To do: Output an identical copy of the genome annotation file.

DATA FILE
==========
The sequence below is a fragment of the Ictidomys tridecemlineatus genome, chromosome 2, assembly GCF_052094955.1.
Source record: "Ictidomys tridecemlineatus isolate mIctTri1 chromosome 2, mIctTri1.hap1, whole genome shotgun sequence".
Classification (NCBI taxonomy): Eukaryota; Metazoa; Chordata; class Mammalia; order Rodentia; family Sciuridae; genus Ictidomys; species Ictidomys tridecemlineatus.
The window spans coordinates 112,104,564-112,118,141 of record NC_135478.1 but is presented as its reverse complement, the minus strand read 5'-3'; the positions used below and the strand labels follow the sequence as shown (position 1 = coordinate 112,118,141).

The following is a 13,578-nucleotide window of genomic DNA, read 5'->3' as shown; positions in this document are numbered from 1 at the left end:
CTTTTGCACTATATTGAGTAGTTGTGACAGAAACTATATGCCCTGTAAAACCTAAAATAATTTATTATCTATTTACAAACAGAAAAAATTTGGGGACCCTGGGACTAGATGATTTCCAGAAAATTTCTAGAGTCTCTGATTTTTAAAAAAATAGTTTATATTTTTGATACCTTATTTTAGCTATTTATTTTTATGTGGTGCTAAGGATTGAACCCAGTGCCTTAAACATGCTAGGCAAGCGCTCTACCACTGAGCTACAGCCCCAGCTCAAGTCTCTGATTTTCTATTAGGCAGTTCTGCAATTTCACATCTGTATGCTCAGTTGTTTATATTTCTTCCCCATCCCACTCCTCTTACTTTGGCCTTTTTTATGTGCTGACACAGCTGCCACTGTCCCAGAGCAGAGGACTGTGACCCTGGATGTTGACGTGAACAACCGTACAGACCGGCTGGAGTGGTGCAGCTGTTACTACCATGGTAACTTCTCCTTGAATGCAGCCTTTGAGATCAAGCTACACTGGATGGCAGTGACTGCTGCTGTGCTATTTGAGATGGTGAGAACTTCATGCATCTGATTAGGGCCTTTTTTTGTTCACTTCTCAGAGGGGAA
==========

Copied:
The sequence below is a fragment of the Ictidomys tridecemlineatus genome, chromosome 2, assembly GCF_052094955.1.
Source record: "Ictidomys tridecemlineatus isolate mIctTri1 chromosome 2, mIctTri1.hap1, whole genome shotgun sequence".
Classification (NCBI taxonomy): Eukaryota; Metazoa; Chordata; class Mammalia; order Rodentia; family Sciuridae; genus Ictidomys; species Ictidomys tridecemlineatus.
The window spans coordinates 112,104,564-112,118,141 of record NC_135478.1 but is presented as its reverse complement, the minus strand read 5'-3'; the positions used below and the strand labels follow the sequence as shown (position 1 = coordinate 112,118,141).

The following is a 13,578-nucleotide window of genomic DNA, read 5'->3' as shown; positions in this document are numbered from 1 at the left end:
CTTTTGCACTATATTGAGTAGTTGTGACAGAAACTATATGCCCTGTAAAACCTAAAATAATTTATTATCTATTTACAAACAGAAAAAATTTGGGGACCCTGGGACTAGATGATTTCCAGAAAATTTCTAGAGTCTCTGATTTTTAAAAAAATAGTTTATATTTTTGATACCTTATTTTAGCTATTTATTTTTATGTGGTGCTAAGGATTGAACCCAGTGCCTTAAACATGCTAGGCAAGCGCTCTACCACTGAGCTACAGCCCCAGCTCAAGTCTCTGATTTTCTATTAGGCAGTTCTGCAATTTCACATCTGTATGCTCAGTTGTTTATATTTCTTCCCCATCCCACTCCTCTTACTTTGGCCTTTTTTATGTGCTGACACAGCTGCCACTGTCCCAGAGCAGAGGACTGTGACCCTGGATGTTGACGTGAACAACCGTACAGACCGGCTGGAGTGGTGCAGCTGTTACTACCATGGTAACTTCTCCTTGAATGCAGCCTTTGAGATCAAGCTACACTGGATGGCAGTGACTGCTGCTGTGCTATTTGAGATGGTGAGAACTTCATGCATCTGATTAGGGCCTTTTTTTGTTCACTTCTCAGAGGGGAA